And the number of Russians living in poverty has been ticking upward, reaching as high as nearly 20 million or over 13 percent of the population last year, according to the government's statistics agency Rosstat.

But Russian officials forecast a reversal in fortunes this year, projecting an expansion in the economic output of about two percent. Some market analysts are less sanguine about the growth outlook.

In its annual report presented in Thailand's capital Bangkok on Monday, the United Nations Economic and Social Commission for Asia and the Pacific (ESCAP) projected the economy to grow by a mere 1.1 percent.

"Relatively higher oil prices are projected to lift economic growth in the Russian Federation by 1.1 per cent in 2017 after last year's contraction of 0.2 per cent," the survey said.

The sanctions have also negatively affected Russia's trade partners in the West. Germany's commerce with Russia, for instance, plunged from 80 billion euros ($86 billion) in 2012 to 47 billion euros in the first 11 months of 2016.

Trade between the two countries, however, seems to be once again on the upswing, registering an increase of 37 percent to 10 billion euros in the first two months of this year, German business daily "Handelsblatt" quoted the East Committee of the German Economy as saying.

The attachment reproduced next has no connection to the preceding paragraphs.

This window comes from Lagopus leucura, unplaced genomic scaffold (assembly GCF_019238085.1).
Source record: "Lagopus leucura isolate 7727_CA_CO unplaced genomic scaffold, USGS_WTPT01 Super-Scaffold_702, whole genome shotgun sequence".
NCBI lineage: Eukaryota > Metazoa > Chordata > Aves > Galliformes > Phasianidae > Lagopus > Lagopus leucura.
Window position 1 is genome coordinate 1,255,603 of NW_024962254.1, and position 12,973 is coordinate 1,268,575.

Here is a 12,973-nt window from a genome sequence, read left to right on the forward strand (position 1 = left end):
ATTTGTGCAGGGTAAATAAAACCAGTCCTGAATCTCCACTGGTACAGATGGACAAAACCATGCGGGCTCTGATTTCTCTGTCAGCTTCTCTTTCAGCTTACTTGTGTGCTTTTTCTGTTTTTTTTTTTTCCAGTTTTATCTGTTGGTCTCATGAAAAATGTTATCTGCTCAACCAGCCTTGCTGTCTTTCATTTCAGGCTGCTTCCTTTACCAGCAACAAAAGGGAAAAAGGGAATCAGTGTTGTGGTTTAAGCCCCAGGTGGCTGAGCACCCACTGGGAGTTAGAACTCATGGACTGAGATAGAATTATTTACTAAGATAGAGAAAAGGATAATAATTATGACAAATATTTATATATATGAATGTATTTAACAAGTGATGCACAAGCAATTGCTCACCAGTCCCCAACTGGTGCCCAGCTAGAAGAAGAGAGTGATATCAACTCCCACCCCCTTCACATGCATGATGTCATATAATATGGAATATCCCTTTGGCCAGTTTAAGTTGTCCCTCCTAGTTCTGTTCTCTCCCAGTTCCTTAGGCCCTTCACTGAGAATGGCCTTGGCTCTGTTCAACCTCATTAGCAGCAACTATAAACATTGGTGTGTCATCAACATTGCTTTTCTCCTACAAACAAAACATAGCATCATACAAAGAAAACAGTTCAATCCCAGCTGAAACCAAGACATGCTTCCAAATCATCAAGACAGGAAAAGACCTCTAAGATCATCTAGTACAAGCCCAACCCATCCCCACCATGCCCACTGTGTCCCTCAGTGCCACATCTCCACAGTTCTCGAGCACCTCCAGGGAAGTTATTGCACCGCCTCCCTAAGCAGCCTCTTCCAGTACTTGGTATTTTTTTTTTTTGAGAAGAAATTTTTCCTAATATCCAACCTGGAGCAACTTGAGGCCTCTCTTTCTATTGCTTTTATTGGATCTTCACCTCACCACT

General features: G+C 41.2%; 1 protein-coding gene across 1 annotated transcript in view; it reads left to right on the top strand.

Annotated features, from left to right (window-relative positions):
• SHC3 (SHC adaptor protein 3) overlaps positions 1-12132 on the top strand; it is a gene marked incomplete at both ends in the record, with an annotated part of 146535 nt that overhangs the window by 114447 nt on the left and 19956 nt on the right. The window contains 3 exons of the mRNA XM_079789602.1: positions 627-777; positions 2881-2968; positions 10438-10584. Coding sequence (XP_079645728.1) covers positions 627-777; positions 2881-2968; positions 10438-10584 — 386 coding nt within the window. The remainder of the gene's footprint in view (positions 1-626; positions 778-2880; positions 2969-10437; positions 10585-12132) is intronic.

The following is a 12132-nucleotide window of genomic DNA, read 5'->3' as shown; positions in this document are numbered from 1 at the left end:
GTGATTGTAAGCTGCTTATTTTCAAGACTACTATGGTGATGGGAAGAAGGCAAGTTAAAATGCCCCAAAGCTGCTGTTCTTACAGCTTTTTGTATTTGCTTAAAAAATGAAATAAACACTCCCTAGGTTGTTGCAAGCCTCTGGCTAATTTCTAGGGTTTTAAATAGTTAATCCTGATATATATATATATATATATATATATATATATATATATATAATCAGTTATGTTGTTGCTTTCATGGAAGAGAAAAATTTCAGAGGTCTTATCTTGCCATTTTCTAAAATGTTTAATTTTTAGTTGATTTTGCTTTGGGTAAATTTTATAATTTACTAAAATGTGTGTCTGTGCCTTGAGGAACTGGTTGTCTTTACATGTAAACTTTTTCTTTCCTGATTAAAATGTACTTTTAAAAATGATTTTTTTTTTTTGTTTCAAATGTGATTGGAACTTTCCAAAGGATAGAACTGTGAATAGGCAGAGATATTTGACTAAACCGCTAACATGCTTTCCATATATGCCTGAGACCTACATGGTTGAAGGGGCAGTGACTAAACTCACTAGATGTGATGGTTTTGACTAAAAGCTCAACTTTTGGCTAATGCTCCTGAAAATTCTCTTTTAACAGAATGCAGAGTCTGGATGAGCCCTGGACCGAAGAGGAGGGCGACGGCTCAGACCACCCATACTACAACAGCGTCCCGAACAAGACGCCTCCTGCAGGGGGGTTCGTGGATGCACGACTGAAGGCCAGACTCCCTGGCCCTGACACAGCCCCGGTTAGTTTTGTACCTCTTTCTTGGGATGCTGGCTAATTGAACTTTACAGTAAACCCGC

Tough environment

In public, Russian officials appear defiant and stress that their economy has learned to adapt to the new environment.

They point out that products Russian firms used to procure from Europe are now bought from other countries such as China.

Data released by Germany's Mechanical Engineering Industry Association (VDMA) last month revealed that Chinese machine tool makers had bolstered their exports to Russia. In 2016, China's annual machinery exports to Russia exceeded those of Germany, with Chinese exports amounting to 4.9 billion euros compared to Germany's 4.4 billion euros.